Based on the daily newspaper comic strip, Peanuts, created by the late Charles M. Schulz in 1950, ‘Snoopy and Charlie Brown: The Peanuts Movie’ is a decent Christmas release for children and adults alike.
Whether you’ve followed “Peanuts” for decades or not, this is your introduction to Charlie Brown, the everyman with ever-changing mood and grace who is befriended by all and ostracised by everyone — and you’ll relate to the film.
The tale with the premise “Dreams come true” details the travails of Charlie Brown (Noah Schnapp) to impress his new neighbour.
Scripted by Charles’s son and grandson Craig and Bryan Schulz along with Cornelius Uliano, this is the first computer-animated film of the franchise. It plays safe with the strips tropes along with the characters of the “Peanuts” gang which include the acerbic Lucy (Hadley Miller), Lucy’s brother and peace-maker Linus (Alex Garfin), Charlie Brown’s little sister Sally (Mariel Sheets), the piano-playing Schroeder (Noah Johnston) and Charlie Brown’s pet dog Snoopy (Bill Melendez) along with his love interest Fifi (Kristin Chenoweth).
The narration begins with the “Peanuts” gang celebrating the snowfall after the first day of the new session at school is cancelled. Charlie is determined to fly a kite in winter, but he is soon distracted with the arrival of “The little red head” (Francesca Capaldi) in his neighbourhood and class.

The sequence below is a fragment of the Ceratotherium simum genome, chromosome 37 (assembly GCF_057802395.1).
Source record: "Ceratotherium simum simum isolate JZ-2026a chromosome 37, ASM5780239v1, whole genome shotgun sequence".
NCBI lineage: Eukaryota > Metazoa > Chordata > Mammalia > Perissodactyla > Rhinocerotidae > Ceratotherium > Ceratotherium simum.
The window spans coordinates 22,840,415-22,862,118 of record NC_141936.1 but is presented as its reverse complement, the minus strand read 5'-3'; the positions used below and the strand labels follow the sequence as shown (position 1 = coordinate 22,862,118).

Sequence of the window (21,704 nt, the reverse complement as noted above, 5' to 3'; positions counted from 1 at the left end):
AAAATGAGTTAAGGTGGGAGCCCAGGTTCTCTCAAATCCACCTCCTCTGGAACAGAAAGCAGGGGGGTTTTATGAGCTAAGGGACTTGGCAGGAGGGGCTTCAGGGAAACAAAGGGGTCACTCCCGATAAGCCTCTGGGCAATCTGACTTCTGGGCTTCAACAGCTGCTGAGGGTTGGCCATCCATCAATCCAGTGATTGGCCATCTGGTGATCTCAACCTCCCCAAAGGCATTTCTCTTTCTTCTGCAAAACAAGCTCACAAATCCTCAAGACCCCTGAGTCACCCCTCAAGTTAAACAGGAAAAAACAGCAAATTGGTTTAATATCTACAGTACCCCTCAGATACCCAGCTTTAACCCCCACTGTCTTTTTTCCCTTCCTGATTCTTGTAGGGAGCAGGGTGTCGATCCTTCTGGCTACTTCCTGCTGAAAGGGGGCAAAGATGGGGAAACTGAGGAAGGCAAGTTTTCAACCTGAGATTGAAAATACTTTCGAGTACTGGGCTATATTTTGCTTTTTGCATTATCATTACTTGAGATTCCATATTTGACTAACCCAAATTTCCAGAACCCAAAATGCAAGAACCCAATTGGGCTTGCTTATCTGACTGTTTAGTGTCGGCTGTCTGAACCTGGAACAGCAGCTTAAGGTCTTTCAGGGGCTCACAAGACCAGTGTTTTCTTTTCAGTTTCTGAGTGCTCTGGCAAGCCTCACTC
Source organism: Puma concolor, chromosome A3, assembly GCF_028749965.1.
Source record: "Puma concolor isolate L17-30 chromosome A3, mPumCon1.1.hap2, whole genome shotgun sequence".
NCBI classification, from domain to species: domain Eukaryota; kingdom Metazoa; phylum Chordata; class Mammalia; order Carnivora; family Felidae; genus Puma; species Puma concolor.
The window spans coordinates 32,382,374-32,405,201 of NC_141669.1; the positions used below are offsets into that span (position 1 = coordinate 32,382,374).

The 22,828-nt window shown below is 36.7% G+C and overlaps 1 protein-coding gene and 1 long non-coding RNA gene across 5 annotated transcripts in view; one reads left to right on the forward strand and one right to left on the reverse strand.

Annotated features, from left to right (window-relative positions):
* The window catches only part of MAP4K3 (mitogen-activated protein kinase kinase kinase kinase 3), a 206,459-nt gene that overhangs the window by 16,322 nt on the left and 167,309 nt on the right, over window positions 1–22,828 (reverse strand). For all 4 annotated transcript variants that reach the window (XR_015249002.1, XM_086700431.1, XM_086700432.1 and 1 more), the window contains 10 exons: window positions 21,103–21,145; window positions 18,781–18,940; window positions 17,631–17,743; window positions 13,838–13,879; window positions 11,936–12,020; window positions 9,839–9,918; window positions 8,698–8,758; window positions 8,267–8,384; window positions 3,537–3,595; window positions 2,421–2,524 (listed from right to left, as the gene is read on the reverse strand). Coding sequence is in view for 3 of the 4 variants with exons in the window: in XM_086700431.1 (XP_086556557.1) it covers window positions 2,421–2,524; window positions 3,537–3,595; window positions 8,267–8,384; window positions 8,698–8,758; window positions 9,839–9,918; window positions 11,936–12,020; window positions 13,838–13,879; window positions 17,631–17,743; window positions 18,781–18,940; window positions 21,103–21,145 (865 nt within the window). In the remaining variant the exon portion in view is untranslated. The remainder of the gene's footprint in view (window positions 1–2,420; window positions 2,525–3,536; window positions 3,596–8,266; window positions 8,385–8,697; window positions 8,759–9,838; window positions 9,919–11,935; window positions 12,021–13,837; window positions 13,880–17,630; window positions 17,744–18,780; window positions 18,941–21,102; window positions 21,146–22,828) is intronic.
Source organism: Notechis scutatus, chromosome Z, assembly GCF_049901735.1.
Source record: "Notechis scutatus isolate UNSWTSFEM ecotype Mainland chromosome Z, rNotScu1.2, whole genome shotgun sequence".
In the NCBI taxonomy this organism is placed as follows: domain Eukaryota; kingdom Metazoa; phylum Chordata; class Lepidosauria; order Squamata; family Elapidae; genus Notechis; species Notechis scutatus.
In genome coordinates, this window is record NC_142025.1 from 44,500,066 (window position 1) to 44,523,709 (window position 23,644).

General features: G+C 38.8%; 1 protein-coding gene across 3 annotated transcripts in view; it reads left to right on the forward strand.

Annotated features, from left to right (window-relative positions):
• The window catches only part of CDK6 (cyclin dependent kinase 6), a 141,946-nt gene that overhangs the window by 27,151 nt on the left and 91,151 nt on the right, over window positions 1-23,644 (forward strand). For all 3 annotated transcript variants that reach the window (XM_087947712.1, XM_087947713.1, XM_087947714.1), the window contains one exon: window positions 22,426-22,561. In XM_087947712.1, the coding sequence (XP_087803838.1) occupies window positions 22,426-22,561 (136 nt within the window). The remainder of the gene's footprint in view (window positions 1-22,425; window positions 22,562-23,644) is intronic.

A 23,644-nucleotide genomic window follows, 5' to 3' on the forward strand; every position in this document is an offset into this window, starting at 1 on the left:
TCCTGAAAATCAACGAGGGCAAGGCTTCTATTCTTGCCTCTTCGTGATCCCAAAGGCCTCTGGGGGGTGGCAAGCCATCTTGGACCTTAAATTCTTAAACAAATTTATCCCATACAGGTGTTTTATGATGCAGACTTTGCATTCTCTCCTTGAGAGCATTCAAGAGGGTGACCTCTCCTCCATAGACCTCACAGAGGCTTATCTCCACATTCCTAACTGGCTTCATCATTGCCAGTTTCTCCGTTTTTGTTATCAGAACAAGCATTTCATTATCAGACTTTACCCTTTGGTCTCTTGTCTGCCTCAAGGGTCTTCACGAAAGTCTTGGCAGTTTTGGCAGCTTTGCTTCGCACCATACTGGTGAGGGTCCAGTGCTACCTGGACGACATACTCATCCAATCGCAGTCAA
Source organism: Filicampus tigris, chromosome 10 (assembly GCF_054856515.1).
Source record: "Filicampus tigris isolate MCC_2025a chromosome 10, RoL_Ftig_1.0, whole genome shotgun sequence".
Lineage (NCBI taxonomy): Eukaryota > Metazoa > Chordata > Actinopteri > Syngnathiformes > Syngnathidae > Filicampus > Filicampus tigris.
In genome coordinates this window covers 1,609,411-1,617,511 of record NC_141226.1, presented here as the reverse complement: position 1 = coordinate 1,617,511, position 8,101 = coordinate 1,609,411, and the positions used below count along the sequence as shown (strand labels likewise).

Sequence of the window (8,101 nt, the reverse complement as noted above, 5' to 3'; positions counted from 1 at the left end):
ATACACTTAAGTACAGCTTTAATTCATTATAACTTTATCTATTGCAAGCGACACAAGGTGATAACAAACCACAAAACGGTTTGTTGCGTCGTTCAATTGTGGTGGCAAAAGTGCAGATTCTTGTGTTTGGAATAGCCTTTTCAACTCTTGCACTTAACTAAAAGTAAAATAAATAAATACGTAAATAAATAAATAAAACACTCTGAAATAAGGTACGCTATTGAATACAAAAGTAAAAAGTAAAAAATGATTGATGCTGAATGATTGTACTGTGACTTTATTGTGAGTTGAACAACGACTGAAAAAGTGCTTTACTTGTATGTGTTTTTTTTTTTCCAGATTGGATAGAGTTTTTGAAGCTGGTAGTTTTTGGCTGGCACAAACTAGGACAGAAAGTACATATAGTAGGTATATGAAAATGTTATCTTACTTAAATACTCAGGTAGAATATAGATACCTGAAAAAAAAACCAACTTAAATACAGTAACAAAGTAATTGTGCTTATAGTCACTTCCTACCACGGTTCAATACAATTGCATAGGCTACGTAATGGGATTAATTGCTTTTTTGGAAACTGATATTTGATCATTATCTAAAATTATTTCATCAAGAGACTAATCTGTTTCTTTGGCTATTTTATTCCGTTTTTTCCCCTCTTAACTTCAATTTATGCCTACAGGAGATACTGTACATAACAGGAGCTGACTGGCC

He falls head-over-heels for her and is hell-bent on seeking her attention. While he plots his way to impress her, he panics due to lack of self-confidence as he wants her to accept him for what he is. And as usual, he is the loser — “kind and gullible”, yet a hero — who rises after every downfall with shining hope, “determination and dedication”.
The story is original to the franchise, but the episodic plot, packed with references, is a bit trite in reality. And the frolicsome action with some airborne escapades gets a bit tedious after a while. Coming from Blue Sky Studios, the makers of “Ice-Age”, the frames are lively and the palette colourful but the style and texture of the visuals may appear to be odd at first glance.
The images of the characters — with flat, squiggle-lines for mouths and eyelashes — are very much like the ones seen in Charles Schultz’s characteristically shaky, inky black lines, in the newspapers. But then you soon get used to these computer-generated images in 3D effects.
As for the background score, the director has wisely retained the jazzy themes of Vince Guaraldi’s famous music from the TV show “A Charlie Brown Christmas”. Here it is performed by David Benoit and it seamlessly meshes with Christophe Beck’s original score.
This is a sweet amusing film that will charm, but you will not get bowled over.